Career & Work Life Matters, ISSN 2150-6299, Vol 6, no. 4
3 Steps to Choosing the Right Career Conversations (that move you towards your career goals)
Career conversations are at the center of your success as a professional. Follow these 3 steps to make your conversations not only more productive, but also easier and more engaging and enjoyable.
Choose the right “technology”
As a professional, your “technology” includes your skills, experience, and accomplishments. If you’re like most professionals, this is what you think of first when it comes to talking about your career. But what if you’re talking to people who don’t share your background? If you just focus on your expertise, it’s difficult to have a meaningful career conversation.
But what if you broadened your career-related topics to include your interests, values, and work-life goals? Immediately the conversation is more open. There is common ground because your conversation partners don’t need to understand the details of what you do.
There will be a time for focused conversations with potential employers. But don’t miss out on making valuable connections by limiting your conversation too soon.
As a professional looking for opportunities for your next career move, even superior skills are often not enough. It is difficult to get the attention of employers unless you can match what you offer to a need that they see as urgent. This means that it’s essential that you understand what your potential employer is concerned about. How well do you understand their priorities?
If you’re already in the field you probably have a good understanding of employers’ priorities. If you’re unclear, do some research. If your goal is to get promoted within the same organization, be sure that you gather information about the level you aspire to. Their priorities may be different from the ones you are most familiar with.
But what if you are changing direction? How do you get this inside information? One approach is to have conversations with people who are knowledgeable about trends in the fields you are interested in. Now you have valuable information to share with potential employers. Right away you enhance your credibility. It becomes easier to engage in a career conversation.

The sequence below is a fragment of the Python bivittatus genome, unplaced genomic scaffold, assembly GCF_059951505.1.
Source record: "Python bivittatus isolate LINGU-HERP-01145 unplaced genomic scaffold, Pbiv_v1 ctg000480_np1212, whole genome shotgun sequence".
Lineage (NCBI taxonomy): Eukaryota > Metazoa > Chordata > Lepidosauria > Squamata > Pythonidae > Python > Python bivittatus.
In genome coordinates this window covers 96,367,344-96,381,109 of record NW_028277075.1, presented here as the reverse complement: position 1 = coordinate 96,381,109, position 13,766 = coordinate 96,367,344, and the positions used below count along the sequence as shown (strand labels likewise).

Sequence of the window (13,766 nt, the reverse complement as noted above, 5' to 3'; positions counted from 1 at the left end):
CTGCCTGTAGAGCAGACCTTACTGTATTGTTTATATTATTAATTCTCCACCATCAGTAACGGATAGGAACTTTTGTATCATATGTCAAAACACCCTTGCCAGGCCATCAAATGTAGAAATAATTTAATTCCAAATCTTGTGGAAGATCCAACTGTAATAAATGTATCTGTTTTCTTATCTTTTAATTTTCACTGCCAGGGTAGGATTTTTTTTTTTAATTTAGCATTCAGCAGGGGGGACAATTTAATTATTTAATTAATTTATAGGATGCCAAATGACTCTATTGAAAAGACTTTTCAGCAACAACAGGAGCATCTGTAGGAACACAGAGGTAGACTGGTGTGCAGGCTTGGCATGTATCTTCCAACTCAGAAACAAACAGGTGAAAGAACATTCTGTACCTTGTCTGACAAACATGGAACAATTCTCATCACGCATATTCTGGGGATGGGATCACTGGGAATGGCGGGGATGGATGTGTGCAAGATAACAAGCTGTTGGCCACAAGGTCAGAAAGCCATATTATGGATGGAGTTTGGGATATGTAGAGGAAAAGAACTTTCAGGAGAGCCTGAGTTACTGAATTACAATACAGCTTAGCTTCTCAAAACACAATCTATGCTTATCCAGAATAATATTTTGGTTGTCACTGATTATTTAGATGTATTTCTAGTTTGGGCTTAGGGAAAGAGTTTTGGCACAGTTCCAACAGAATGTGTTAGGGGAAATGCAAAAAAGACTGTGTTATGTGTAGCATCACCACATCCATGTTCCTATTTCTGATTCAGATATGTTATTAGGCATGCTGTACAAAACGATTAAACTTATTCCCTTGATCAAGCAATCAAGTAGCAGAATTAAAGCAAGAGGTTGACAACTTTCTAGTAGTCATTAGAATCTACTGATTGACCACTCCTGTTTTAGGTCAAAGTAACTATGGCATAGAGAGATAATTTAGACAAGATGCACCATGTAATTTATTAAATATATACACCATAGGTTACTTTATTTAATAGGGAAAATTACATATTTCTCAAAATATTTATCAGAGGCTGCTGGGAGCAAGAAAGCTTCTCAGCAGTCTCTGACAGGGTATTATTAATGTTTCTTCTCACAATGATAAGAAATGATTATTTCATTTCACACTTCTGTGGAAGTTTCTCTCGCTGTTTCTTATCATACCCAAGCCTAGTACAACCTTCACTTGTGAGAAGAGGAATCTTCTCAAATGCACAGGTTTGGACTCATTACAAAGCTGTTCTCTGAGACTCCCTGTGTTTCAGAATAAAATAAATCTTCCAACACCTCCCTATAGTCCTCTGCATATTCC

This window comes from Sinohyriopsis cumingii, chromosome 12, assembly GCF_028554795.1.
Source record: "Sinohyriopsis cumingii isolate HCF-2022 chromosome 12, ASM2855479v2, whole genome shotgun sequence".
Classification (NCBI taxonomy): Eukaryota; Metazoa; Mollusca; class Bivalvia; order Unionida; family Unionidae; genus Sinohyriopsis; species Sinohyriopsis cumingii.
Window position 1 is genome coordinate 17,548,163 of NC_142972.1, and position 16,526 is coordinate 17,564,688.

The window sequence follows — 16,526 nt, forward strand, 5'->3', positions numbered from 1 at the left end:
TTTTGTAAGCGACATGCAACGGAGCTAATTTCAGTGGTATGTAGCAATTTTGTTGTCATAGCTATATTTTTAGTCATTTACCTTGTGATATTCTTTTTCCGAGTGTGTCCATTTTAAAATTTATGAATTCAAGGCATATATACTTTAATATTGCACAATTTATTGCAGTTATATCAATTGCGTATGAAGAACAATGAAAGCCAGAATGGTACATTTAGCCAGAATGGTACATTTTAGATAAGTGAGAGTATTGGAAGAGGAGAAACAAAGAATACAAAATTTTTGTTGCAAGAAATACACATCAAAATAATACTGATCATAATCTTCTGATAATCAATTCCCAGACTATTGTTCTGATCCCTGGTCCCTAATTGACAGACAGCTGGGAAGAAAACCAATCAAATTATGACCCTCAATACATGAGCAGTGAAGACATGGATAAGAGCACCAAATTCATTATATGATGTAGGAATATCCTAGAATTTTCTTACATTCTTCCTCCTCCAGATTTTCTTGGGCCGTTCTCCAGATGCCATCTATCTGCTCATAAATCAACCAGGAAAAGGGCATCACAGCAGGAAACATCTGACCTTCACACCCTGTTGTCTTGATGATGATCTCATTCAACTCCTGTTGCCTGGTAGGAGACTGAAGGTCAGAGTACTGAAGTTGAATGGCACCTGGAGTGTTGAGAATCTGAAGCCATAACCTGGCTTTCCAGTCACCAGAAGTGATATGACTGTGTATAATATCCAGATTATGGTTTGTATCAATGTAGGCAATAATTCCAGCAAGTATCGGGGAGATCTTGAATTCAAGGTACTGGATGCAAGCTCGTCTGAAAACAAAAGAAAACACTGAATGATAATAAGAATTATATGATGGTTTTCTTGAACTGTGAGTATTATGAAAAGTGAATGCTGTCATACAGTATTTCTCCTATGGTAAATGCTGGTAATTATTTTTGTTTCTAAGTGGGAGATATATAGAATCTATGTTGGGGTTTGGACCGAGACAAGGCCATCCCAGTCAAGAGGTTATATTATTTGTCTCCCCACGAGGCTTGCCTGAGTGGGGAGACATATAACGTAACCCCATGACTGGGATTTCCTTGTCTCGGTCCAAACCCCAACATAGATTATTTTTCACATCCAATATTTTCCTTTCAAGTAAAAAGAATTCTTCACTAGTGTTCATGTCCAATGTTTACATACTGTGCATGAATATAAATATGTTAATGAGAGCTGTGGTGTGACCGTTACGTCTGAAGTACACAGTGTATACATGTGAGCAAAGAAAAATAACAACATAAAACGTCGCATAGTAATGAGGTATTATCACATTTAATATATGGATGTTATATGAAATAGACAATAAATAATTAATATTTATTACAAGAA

Pay Attention to the Context
To have successful career conversations you need to take account of the situation. Are you initiating career conversations that fit the context?
If you’ve been disappointed by the outcomes of your networking efforts so far, review your conversations. Do you find yourself expecting to hear about job opportunities in contexts where it makes more sense to have different kinds of conversations?
Try this. Choose one event or situation where you’re likely to have opportunities for career-related conversations. It can be a social or professional situation.
Think about the people that typically attend. If you know the group, you can list them by name. Now write down a few things that they might be interested in. If the group is new to you, make an educated guess. What can you offer that might engage them? It can be simple things, such as information or referrals.
If you’re someone who feels awkward about asking for help, thinking about what you can offer as well as what you might request can help.
Career conversations are at the core of career success. With the right tools, a clear need, in the right context you can set yourself up for success.
|Jennifer Bradley, PhD helps professionals lead their own careers, empowered with the information, tools, and resources that they need. She offers individual coaching and consulting, teaches classes, and publishes articles on career development and career transition.
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